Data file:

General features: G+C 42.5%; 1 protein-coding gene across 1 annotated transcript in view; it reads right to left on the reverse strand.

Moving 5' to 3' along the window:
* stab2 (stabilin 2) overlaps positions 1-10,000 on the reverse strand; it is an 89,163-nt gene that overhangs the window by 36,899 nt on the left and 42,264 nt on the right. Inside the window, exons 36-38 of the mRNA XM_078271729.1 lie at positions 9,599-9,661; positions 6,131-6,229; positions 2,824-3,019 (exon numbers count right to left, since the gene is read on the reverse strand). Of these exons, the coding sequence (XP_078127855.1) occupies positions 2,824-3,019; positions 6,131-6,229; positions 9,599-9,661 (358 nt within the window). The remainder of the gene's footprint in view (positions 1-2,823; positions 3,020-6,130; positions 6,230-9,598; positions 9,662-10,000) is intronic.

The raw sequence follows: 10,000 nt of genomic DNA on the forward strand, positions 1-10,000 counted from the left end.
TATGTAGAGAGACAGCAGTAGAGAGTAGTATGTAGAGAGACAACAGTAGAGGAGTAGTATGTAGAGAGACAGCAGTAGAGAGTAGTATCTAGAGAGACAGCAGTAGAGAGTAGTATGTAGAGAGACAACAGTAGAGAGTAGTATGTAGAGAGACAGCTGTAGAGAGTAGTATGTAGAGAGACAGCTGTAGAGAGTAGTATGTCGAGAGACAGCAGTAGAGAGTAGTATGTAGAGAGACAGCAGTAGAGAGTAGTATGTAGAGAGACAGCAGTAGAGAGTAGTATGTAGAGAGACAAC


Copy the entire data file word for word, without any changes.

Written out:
General features: G+C 42.5%; 1 protein-coding gene across 1 annotated transcript in view; it reads right to left on the reverse strand.

Moving 5' to 3' along the window:
* stab2 (stabilin 2) overlaps positions 1-10,000 on the reverse strand; it is an 89,163-nt gene that overhangs the window by 36,899 nt on the left and 42,264 nt on the right. Inside the window, exons 36-38 of the mRNA XM_078271729.1 lie at positions 9,599-9,661; positions 6,131-6,229; positions 2,824-3,019 (exon numbers count right to left, since the gene is read on the reverse strand). Of these exons, the coding sequence (XP_078127855.1) occupies positions 2,824-3,019; positions 6,131-6,229; positions 9,599-9,661 (358 nt within the window). The remainder of the gene's footprint in view (positions 1-2,823; positions 3,020-6,130; positions 6,230-9,598; positions 9,662-10,000) is intronic.

The raw sequence follows: 10,000 nt of genomic DNA on the forward strand, positions 1-10,000 counted from the left end.
TATGTAGAGAGACAGCAGTAGAGAGTAGTATGTAGAGAGACAACAGTAGAGGAGTAGTATGTAGAGAGACAGCAGTAGAGAGTAGTATCTAGAGAGACAGCAGTAGAGAGTAGTATGTAGAGAGACAACAGTAGAGAGTAGTATGTAGAGAGACAGCTGTAGAGAGTAGTATGTAGAGAGACAGCTGTAGAGAGTAGTATGTCGAGAGACAGCAGTAGAGAGTAGTATGTAGAGAGACAGCAGTAGAGAGTAGTATGTAGAGAGACAGCAGTAGAGAGTAGTATGTAGAGAGACAAC